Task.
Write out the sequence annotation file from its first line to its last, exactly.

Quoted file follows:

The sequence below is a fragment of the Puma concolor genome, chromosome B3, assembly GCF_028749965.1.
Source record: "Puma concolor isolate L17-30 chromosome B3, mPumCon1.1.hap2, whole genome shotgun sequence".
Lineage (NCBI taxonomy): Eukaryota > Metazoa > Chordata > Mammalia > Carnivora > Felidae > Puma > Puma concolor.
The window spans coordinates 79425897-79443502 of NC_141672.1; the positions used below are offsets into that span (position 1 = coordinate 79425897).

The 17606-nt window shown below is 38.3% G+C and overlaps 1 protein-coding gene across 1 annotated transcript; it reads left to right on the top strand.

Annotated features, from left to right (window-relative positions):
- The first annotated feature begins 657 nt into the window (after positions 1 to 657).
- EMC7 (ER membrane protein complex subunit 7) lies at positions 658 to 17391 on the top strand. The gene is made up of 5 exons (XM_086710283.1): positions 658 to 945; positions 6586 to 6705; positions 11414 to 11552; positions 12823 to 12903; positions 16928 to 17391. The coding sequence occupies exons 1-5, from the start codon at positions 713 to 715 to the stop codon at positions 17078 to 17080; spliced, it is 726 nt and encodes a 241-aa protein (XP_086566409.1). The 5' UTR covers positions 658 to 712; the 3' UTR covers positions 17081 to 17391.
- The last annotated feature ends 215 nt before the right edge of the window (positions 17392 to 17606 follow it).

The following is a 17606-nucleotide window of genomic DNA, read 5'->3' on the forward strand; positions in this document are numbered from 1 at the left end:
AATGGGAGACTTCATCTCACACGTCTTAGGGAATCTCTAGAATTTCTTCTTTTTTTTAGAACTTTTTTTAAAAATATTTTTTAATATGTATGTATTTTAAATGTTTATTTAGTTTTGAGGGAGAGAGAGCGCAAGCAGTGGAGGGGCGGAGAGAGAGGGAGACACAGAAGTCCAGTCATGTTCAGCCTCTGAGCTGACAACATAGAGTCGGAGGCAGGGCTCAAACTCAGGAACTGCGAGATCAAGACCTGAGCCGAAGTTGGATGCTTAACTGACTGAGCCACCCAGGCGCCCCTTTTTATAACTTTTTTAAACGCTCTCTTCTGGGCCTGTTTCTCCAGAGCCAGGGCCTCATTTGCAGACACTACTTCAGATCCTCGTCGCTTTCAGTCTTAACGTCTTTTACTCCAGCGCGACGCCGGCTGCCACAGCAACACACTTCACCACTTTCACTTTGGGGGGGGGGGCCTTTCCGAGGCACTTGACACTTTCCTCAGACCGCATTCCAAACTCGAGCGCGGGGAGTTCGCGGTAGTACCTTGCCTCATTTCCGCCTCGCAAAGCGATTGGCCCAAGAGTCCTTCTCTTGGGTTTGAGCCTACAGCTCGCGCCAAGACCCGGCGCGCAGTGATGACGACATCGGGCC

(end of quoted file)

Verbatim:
The sequence below is a fragment of the Puma concolor genome, chromosome B3, assembly GCF_028749965.1.
Source record: "Puma concolor isolate L17-30 chromosome B3, mPumCon1.1.hap2, whole genome shotgun sequence".
Lineage (NCBI taxonomy): Eukaryota > Metazoa > Chordata > Mammalia > Carnivora > Felidae > Puma > Puma concolor.
The window spans coordinates 79425897-79443502 of NC_141672.1; the positions used below are offsets into that span (position 1 = coordinate 79425897).

The 17606-nt window shown below is 38.3% G+C and overlaps 1 protein-coding gene across 1 annotated transcript; it reads left to right on the top strand.

Annotated features, from left to right (window-relative positions):
- The first annotated feature begins 657 nt into the window (after positions 1 to 657).
- EMC7 (ER membrane protein complex subunit 7) lies at positions 658 to 17391 on the top strand. The gene is made up of 5 exons (XM_086710283.1): positions 658 to 945; positions 6586 to 6705; positions 11414 to 11552; positions 12823 to 12903; positions 16928 to 17391. The coding sequence occupies exons 1-5, from the start codon at positions 713 to 715 to the stop codon at positions 17078 to 17080; spliced, it is 726 nt and encodes a 241-aa protein (XP_086566409.1). The 5' UTR covers positions 658 to 712; the 3' UTR covers positions 17081 to 17391.
- The last annotated feature ends 215 nt before the right edge of the window (positions 17392 to 17606 follow it).

The following is a 17606-nucleotide window of genomic DNA, read 5'->3' on the forward strand; positions in this document are numbered from 1 at the left end:
AATGGGAGACTTCATCTCACACGTCTTAGGGAATCTCTAGAATTTCTTCTTTTTTTTAGAACTTTTTTTAAAAATATTTTTTAATATGTATGTATTTTAAATGTTTATTTAGTTTTGAGGGAGAGAGAGCGCAAGCAGTGGAGGGGCGGAGAGAGAGGGAGACACAGAAGTCCAGTCATGTTCAGCCTCTGAGCTGACAACATAGAGTCGGAGGCAGGGCTCAAACTCAGGAACTGCGAGATCAAGACCTGAGCCGAAGTTGGATGCTTAACTGACTGAGCCACCCAGGCGCCCCTTTTTATAACTTTTTTAAACGCTCTCTTCTGGGCCTGTTTCTCCAGAGCCAGGGCCTCATTTGCAGACACTACTTCAGATCCTCGTCGCTTTCAGTCTTAACGTCTTTTACTCCAGCGCGACGCCGGCTGCCACAGCAACACACTTCACCACTTTCACTTTGGGGGGGGGGGCCTTTCCGAGGCACTTGACACTTTCCTCAGACCGCATTCCAAACTCGAGCGCGGGGAGTTCGCGGTAGTACCTTGCCTCATTTCCGCCTCGCAAAGCGATTGGCCCAAGAGTCCTTCTCTTGGGTTTGAGCCTACAGCTCGCGCCAAGACCCGGCGCGCAGTGATGACGACATCGGGCC